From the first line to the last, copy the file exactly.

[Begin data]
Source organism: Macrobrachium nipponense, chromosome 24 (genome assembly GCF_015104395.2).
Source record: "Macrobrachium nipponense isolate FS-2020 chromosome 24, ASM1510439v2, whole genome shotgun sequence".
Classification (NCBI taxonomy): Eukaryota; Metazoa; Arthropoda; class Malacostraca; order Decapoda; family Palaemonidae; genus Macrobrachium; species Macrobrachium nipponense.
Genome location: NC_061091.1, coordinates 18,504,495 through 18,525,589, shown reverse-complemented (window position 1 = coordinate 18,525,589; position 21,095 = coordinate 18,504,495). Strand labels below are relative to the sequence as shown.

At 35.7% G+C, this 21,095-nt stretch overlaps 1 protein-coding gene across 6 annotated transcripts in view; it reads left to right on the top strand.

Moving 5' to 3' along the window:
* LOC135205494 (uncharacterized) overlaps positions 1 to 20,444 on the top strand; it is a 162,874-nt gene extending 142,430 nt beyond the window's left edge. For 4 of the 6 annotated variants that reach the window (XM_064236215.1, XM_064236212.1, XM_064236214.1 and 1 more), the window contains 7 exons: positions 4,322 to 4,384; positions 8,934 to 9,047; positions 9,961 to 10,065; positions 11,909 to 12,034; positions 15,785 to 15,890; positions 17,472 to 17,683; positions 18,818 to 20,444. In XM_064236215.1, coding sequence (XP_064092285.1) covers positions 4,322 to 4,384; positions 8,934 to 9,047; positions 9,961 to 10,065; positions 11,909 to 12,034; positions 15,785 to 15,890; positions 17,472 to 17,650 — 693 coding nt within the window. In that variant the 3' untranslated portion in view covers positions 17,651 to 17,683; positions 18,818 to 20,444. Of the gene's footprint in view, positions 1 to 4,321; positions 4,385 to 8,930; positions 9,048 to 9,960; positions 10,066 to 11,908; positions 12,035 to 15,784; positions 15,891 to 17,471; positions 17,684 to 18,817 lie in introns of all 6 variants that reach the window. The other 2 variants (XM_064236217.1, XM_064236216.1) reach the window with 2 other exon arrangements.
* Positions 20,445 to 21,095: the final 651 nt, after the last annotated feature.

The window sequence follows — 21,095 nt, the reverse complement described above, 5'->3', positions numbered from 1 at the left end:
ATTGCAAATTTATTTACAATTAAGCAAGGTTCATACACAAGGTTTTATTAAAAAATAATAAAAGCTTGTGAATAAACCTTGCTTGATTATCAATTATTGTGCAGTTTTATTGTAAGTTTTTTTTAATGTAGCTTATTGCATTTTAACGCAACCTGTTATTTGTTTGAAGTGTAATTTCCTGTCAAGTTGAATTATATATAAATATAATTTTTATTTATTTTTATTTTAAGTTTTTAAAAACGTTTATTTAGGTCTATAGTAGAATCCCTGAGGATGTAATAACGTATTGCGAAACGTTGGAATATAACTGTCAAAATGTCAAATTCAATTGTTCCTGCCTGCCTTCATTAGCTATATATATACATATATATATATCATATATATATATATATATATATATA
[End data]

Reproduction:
Source organism: Macrobrachium nipponense, chromosome 24 (genome assembly GCF_015104395.2).
Source record: "Macrobrachium nipponense isolate FS-2020 chromosome 24, ASM1510439v2, whole genome shotgun sequence".
Classification (NCBI taxonomy): Eukaryota; Metazoa; Arthropoda; class Malacostraca; order Decapoda; family Palaemonidae; genus Macrobrachium; species Macrobrachium nipponense.
Genome location: NC_061091.1, coordinates 18,504,495 through 18,525,589, shown reverse-complemented (window position 1 = coordinate 18,525,589; position 21,095 = coordinate 18,504,495). Strand labels below are relative to the sequence as shown.

At 35.7% G+C, this 21,095-nt stretch overlaps 1 protein-coding gene across 6 annotated transcripts in view; it reads left to right on the top strand.

Moving 5' to 3' along the window:
* LOC135205494 (uncharacterized) overlaps positions 1 to 20,444 on the top strand; it is a 162,874-nt gene extending 142,430 nt beyond the window's left edge. For 4 of the 6 annotated variants that reach the window (XM_064236215.1, XM_064236212.1, XM_064236214.1 and 1 more), the window contains 7 exons: positions 4,322 to 4,384; positions 8,934 to 9,047; positions 9,961 to 10,065; positions 11,909 to 12,034; positions 15,785 to 15,890; positions 17,472 to 17,683; positions 18,818 to 20,444. In XM_064236215.1, coding sequence (XP_064092285.1) covers positions 4,322 to 4,384; positions 8,934 to 9,047; positions 9,961 to 10,065; positions 11,909 to 12,034; positions 15,785 to 15,890; positions 17,472 to 17,650 — 693 coding nt within the window. In that variant the 3' untranslated portion in view covers positions 17,651 to 17,683; positions 18,818 to 20,444. Of the gene's footprint in view, positions 1 to 4,321; positions 4,385 to 8,930; positions 9,048 to 9,960; positions 10,066 to 11,908; positions 12,035 to 15,784; positions 15,891 to 17,471; positions 17,684 to 18,817 lie in introns of all 6 variants that reach the window. The other 2 variants (XM_064236217.1, XM_064236216.1) reach the window with 2 other exon arrangements.
* Positions 20,445 to 21,095: the final 651 nt, after the last annotated feature.

The window sequence follows — 21,095 nt, the reverse complement described above, 5'->3', positions numbered from 1 at the left end:
ATTGCAAATTTATTTACAATTAAGCAAGGTTCATACACAAGGTTTTATTAAAAAATAATAAAAGCTTGTGAATAAACCTTGCTTGATTATCAATTATTGTGCAGTTTTATTGTAAGTTTTTTTTAATGTAGCTTATTGCATTTTAACGCAACCTGTTATTTGTTTGAAGTGTAATTTCCTGTCAAGTTGAATTATATATAAATATAATTTTTATTTATTTTTATTTTAAGTTTTTAAAAACGTTTATTTAGGTCTATAGTAGAATCCCTGAGGATGTAATAACGTATTGCGAAACGTTGGAATATAACTGTCAAAATGTCAAATTCAATTGTTCCTGCCTGCCTTCATTAGCTATATATATACATATATATATATCATATATATATATATATATATATATA